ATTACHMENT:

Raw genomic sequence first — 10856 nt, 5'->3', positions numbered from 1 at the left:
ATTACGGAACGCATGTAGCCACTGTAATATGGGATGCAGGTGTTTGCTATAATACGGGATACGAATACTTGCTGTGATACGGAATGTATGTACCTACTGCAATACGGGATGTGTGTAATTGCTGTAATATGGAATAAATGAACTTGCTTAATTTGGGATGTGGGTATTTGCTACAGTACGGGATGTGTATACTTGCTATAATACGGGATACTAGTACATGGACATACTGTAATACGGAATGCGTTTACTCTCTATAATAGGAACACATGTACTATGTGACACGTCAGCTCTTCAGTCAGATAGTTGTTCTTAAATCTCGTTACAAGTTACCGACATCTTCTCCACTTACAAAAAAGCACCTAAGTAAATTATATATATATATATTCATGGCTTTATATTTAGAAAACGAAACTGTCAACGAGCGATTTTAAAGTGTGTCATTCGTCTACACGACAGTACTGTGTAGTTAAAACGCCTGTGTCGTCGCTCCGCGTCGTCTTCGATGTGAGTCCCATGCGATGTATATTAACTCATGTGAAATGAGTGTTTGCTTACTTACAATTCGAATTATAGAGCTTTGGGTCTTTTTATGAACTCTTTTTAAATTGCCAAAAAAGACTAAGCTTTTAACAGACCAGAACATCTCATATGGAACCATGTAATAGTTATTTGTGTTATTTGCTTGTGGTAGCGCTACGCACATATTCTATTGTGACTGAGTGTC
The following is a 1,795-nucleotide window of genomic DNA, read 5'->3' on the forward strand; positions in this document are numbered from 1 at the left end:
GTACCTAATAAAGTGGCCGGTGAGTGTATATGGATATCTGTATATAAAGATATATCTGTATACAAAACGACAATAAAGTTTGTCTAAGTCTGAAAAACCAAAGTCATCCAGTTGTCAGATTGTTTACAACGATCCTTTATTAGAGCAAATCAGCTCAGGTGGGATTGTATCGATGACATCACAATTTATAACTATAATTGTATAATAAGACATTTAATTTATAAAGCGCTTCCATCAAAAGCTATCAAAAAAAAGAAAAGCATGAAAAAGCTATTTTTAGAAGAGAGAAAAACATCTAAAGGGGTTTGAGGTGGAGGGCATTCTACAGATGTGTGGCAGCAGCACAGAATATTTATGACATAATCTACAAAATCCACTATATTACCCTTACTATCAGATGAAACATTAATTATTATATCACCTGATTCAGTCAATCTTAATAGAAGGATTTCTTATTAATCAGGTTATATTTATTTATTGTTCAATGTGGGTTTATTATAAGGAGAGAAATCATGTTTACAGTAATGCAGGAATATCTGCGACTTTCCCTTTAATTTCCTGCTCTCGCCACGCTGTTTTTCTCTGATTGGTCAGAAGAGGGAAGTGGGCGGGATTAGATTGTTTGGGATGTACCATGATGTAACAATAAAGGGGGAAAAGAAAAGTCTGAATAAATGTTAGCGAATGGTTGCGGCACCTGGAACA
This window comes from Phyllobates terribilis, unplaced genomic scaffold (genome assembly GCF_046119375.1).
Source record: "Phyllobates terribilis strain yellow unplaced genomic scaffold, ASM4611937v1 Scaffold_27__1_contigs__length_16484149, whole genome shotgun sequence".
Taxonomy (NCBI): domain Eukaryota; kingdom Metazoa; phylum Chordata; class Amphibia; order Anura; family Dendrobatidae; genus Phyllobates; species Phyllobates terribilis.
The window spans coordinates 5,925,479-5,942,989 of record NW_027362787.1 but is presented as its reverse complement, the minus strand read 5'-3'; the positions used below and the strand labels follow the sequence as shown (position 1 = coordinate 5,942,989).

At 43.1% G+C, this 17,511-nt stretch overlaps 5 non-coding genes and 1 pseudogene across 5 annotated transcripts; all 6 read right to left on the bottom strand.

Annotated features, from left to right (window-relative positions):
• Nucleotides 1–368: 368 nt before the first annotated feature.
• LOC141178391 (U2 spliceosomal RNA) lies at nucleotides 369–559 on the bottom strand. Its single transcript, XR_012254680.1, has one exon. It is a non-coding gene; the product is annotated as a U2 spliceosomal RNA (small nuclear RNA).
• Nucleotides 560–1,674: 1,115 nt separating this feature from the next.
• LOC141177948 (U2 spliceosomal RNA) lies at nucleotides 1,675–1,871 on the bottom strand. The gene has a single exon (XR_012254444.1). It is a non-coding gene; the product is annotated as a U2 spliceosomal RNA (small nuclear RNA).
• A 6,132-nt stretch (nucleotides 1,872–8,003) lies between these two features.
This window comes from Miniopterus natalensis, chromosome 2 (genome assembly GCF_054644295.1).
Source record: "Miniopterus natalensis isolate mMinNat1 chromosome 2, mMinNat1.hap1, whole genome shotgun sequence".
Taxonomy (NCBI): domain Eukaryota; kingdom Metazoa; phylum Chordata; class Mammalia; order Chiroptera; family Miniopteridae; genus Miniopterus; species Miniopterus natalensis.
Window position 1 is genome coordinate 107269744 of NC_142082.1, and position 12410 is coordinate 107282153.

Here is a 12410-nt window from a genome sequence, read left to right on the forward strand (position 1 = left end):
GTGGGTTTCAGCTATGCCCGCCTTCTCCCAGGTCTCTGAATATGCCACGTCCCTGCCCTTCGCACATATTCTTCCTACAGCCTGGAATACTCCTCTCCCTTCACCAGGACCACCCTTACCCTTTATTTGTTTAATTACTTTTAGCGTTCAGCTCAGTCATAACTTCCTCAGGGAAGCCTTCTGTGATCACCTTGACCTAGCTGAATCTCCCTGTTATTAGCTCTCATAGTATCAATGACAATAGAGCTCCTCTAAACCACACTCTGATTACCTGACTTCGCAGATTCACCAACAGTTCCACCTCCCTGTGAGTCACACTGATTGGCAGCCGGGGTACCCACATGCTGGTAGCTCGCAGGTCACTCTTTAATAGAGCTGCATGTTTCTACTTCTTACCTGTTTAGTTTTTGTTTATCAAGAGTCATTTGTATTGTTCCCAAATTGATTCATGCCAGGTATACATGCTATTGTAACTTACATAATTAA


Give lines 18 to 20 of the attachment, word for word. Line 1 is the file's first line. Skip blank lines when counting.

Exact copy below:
Taxonomy (NCBI): domain Eukaryota; kingdom Metazoa; phylum Chordata; class Mammalia; order Chiroptera; family Miniopteridae; genus Miniopterus; species Miniopterus natalensis.
Window position 1 is genome coordinate 107269744 of NC_142082.1, and position 12410 is coordinate 107282153.

Here is a 12410-nt window from a genome sequence, read left to right on the forward strand (position 1 = left end):